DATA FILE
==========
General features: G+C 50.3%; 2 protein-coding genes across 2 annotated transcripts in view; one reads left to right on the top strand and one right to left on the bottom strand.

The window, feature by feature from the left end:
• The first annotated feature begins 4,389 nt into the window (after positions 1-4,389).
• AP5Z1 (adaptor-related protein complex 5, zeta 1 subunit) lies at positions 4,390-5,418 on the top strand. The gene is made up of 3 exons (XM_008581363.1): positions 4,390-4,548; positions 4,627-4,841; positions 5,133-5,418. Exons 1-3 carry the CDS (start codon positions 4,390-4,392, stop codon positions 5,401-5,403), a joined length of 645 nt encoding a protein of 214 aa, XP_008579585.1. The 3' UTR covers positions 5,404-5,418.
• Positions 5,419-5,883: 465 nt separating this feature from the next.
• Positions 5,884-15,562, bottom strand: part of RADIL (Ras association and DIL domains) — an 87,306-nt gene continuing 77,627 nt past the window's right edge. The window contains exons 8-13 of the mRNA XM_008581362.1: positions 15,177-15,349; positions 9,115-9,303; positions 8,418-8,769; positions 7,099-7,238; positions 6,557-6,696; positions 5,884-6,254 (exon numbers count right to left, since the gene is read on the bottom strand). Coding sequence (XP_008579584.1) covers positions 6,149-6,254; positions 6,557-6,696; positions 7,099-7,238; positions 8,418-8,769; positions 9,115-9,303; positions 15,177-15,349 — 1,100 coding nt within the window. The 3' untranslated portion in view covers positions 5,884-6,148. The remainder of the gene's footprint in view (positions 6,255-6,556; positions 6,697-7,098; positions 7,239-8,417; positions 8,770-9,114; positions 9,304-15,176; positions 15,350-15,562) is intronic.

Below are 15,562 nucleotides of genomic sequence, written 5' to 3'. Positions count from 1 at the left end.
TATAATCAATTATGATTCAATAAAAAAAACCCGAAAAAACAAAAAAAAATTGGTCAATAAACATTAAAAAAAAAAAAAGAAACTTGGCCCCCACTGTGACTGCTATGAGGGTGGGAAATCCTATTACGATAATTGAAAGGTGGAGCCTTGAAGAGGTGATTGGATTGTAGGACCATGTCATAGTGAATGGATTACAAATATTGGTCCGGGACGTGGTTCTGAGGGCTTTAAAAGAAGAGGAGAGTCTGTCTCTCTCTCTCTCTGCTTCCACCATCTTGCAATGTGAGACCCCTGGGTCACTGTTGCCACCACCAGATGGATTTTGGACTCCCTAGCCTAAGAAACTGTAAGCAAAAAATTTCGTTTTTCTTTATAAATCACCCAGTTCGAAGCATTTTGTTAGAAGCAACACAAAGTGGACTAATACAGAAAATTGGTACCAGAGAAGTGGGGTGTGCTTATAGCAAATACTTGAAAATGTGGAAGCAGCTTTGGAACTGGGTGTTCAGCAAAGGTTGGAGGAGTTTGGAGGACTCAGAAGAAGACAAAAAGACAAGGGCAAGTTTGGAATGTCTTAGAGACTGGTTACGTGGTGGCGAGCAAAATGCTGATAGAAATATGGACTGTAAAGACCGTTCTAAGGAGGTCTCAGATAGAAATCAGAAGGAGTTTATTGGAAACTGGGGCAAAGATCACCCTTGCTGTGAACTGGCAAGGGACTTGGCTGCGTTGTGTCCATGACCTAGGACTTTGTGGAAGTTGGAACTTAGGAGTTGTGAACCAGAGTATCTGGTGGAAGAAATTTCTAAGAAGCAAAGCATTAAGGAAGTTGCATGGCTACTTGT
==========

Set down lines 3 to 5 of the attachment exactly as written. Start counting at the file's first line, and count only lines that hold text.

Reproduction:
• The first annotated feature begins 4,389 nt into the window (after positions 1-4,389).
• AP5Z1 (adaptor-related protein complex 5, zeta 1 subunit) lies at positions 4,390-5,418 on the top strand. The gene is made up of 3 exons (XM_008581363.1): positions 4,390-4,548; positions 4,627-4,841; positions 5,133-5,418. Exons 1-3 carry the CDS (start codon positions 4,390-4,392, stop codon positions 5,401-5,403), a joined length of 645 nt encoding a protein of 214 aa, XP_008579585.1. The 3' UTR covers positions 5,404-5,418.
• Positions 5,419-5,883: 465 nt separating this feature from the next.